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By Darwin H. Stapleton
For the Herald 

A Nonpolitical Historical Approach to Epidemic Disease Stages

Series: Coronavirus | Story 20

March 19, 2020

Unknown author. Licensed under CC by SA,

A 19th century cholera epidemic poster shows that some things have not changed.

Epidemics do not have politics. History shows that for the last 200 years, governments and health workers have reacted in much the same way to each epidemic.

As an historian, I have been studying public health and disease for 40 years. I suggest that, by drawing on history, it is possible to summarize the typical stages of epidemic diseases, and therefore to provide some of the needed background information for those who are worried about the spread, at the present time, of a strain of the coronavirus officially designated Covid-19.

While understanding the typical stages of epidemic disease will not prevent any individual from getting the disease, it may be reassuring to know that it is likely that the current epidemic ultimately will be better understood and controlled.

At the same time, it is important to know that each epidemic has unique features, both because of the specific aspects of the disease, and because social and economic conditions that affect the spread of the disease change over time.

Normal stages

Here are the general stages of an epidemic disease as shown by history:

Stage 1: A new disease, or a variant of a previously-known disease that affects humans, appears somewhere on Earth. It is not immediately recognized as a new disease or variant.

Stage 2: People in the area of the disease recognize that illnesses are more severe than usual and sometimes leads to death. They inform local authorities, who perceive the problem merely another overreaction to a social issue that local people should solve on their own.

Stage 3: The disease spreads beyond the area of emergence. The severity of illnesses, and the death rate, can no longer be ignored by authorities and by doctors and other health workers. Authorities continue to believe that the epidemic is a minor problem and downplay its significance; health workers use standard methods, based on similar diseases, to treat the illness. Because some people recover from the disease, it appears that the methods are working.

Stage 4: The epidemic spreads so much that the disease begins to affect the operations of government and of commerce. Government officials and health workers now recognize that the epidemic is out of control and apply standard measures, such as quarantines to stop transmission, to try to limit it. Officials begin gathering information about the disease, such as death rates. However, the obvious inability to control the epidemic creates two responses: first, the general population becomes anxious and fearful, with some elements of panic, while there are reactions such as flight from the major sites of infection and hoarding medical supplies. Second, officials blame other people and institutions for their own missteps and failures.

Stage 5: Statistics and medical observations begin to show the dimensions of the epidemic and some means of possible containment. The medical establishment now is able to identify who has the illness, but knowledge of how to avoid the disease remains elusive. Deaths continue to rise. Quarantining has limited success. The epidemic continues to spread.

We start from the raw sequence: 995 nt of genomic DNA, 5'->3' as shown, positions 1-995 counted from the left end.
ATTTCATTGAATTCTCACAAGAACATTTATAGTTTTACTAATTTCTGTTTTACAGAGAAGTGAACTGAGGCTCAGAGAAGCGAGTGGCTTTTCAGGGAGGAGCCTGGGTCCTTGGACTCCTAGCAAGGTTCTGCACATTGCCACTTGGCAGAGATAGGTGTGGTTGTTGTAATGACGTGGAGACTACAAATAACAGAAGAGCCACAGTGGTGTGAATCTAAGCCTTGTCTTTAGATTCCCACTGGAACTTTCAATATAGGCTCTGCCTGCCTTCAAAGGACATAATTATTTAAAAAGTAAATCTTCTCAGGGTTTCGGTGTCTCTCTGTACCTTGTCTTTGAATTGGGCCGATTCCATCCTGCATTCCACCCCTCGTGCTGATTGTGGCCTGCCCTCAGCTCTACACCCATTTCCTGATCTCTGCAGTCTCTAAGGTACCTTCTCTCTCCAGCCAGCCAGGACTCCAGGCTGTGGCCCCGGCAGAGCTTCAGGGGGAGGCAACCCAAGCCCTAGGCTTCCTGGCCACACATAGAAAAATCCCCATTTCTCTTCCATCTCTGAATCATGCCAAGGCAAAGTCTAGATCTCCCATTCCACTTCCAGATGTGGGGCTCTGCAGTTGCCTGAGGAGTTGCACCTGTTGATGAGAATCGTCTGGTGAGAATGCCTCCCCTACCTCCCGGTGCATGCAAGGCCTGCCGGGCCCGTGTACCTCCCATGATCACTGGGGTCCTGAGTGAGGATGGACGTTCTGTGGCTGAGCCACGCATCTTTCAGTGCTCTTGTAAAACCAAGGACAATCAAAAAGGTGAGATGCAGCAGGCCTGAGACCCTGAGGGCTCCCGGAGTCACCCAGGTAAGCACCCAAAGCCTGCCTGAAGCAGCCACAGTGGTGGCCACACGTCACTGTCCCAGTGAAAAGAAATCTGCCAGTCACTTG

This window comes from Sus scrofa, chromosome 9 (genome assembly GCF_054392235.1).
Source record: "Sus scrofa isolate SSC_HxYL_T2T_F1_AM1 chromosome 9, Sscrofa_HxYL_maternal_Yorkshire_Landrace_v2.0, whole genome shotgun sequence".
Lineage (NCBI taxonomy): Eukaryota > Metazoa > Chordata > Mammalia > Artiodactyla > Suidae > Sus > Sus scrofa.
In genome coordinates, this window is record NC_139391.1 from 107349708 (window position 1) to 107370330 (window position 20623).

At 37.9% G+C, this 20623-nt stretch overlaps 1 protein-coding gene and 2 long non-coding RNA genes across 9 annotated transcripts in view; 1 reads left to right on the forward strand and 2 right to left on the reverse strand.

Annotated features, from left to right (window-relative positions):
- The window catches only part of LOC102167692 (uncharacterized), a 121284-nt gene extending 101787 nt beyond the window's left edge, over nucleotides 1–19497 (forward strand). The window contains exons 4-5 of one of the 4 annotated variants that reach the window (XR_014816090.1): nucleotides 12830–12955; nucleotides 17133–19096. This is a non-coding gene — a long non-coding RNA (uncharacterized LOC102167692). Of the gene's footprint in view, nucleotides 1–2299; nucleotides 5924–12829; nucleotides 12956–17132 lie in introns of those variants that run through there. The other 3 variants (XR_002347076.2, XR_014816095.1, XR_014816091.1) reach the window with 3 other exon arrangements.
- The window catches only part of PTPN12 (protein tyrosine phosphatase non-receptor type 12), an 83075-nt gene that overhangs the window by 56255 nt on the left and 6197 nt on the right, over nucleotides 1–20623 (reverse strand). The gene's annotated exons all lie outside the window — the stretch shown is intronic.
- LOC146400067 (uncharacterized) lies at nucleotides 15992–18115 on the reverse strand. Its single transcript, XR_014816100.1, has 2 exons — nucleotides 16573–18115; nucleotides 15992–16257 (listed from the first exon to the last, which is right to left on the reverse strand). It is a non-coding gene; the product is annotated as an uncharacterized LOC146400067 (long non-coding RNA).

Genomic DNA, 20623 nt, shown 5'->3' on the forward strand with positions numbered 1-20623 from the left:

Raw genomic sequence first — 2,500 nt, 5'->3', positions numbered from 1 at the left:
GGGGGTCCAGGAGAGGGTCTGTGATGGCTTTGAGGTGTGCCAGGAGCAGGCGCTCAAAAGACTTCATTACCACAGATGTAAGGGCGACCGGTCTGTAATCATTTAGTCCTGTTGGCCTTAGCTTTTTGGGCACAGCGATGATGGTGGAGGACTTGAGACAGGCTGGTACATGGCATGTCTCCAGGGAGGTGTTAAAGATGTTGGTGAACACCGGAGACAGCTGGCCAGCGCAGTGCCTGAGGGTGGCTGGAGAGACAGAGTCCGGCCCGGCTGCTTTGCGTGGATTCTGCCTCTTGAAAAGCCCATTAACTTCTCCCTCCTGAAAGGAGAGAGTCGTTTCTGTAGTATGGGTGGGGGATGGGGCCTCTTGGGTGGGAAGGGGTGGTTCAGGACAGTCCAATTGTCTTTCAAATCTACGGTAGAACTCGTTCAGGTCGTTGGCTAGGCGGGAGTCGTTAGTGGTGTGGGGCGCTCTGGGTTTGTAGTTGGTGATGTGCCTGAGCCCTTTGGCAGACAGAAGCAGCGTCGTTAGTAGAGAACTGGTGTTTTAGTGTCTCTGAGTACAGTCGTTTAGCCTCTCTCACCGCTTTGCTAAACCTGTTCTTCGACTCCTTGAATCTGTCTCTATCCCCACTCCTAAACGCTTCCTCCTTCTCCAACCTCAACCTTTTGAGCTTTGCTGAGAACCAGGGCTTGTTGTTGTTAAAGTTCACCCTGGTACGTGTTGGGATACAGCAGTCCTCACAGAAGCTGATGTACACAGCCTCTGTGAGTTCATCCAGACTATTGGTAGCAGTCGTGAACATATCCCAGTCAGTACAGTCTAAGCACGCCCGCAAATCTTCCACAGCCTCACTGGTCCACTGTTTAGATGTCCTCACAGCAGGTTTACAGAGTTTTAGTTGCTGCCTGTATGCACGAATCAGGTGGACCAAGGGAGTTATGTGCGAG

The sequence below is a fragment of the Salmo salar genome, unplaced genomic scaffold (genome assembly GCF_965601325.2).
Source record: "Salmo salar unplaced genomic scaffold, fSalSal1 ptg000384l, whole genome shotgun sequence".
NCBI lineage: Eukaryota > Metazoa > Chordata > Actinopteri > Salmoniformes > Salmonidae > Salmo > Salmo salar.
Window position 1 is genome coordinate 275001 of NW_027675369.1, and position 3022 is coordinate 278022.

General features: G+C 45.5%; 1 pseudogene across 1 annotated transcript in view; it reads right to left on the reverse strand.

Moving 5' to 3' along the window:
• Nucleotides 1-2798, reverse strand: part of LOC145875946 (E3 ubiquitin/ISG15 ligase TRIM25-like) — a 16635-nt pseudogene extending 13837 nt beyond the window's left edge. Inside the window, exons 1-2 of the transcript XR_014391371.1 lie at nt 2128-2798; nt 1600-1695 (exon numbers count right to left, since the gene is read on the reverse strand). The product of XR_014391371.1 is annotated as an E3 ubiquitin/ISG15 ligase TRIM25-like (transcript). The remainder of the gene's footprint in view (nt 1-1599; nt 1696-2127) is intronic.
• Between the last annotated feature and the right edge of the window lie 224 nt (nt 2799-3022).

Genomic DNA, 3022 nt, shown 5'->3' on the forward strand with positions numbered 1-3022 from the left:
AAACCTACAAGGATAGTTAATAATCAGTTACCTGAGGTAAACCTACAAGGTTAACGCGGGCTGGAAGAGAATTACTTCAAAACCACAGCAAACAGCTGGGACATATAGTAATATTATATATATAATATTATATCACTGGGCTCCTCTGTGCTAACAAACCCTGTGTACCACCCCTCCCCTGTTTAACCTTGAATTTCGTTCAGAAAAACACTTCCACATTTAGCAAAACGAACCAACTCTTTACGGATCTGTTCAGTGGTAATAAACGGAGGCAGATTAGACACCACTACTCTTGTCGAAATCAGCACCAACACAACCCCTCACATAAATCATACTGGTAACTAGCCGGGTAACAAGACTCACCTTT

Stage 6: People in authority, particularly in government and commerce, recognize that serious strategies to control the disease must be implemented because the coherence of the social and political fabric, and their authority, are threatened. Controlling supplies is one of the unusual and drastic steps. Blaming others also is one of their strategies. (As of March 10, the U.S.A. is in this stage.)

Stage 7: Many infected people survive the disease and develop immunity. Some of the drastic steps are effective, and the transmission of the disease begins to slow, even though the epidemic continues and the death rate continues to grow. Good statistics on the rates of infection and death are now available to the public. Panic responses subside.

Stage 8: Sound medical advice about how to avoid and treat the disease is now available. The epidemic is largely controlled, although it continues to erupt in remote and previously untouched areas and populations. In the 21st Century, scientific studies of the disease are underway, drawing on emergency funding, with the intent to develop effective vaccines and drugs. But it is clear that effective vaccines and drugs will not be available for many months into the future.

Stage 9: Transmission of the disease is drastically limited due to widespread immunity, and disease incidence is reduced because people have a better understanding of how to avoid the disease and, if infected, how to treat the disease. The disease is therefore no longer epidemic even if there are a few cases to be found. Normal government and commercial functions return. Drastic control measures cease. While blaming and scapegoating continue, some clearheaded evaluations of the social and medical history of the disease occur, and some proposals are made regarding of how to control a future recurrence of the disease or a similar one. However, disputes about the expense and efficacy of responses limit forward-looking plans.

Stage 10: As the epidemic passes, studies of the disease lead to trials of vaccines and drugs to stop or limit future epidemics of the disease, although trials are not necessarily successful. Public discussion of the disease fades; it is of interest only to specialists planning for the future.

Editor's Note: Darwin H. Stapleton, Ph.D., is a historian of medicine, science and technology whose contributions to the history of public health have been published in Brazil, China, England, Italy, Portugal, Singapore, and the U.S.A.


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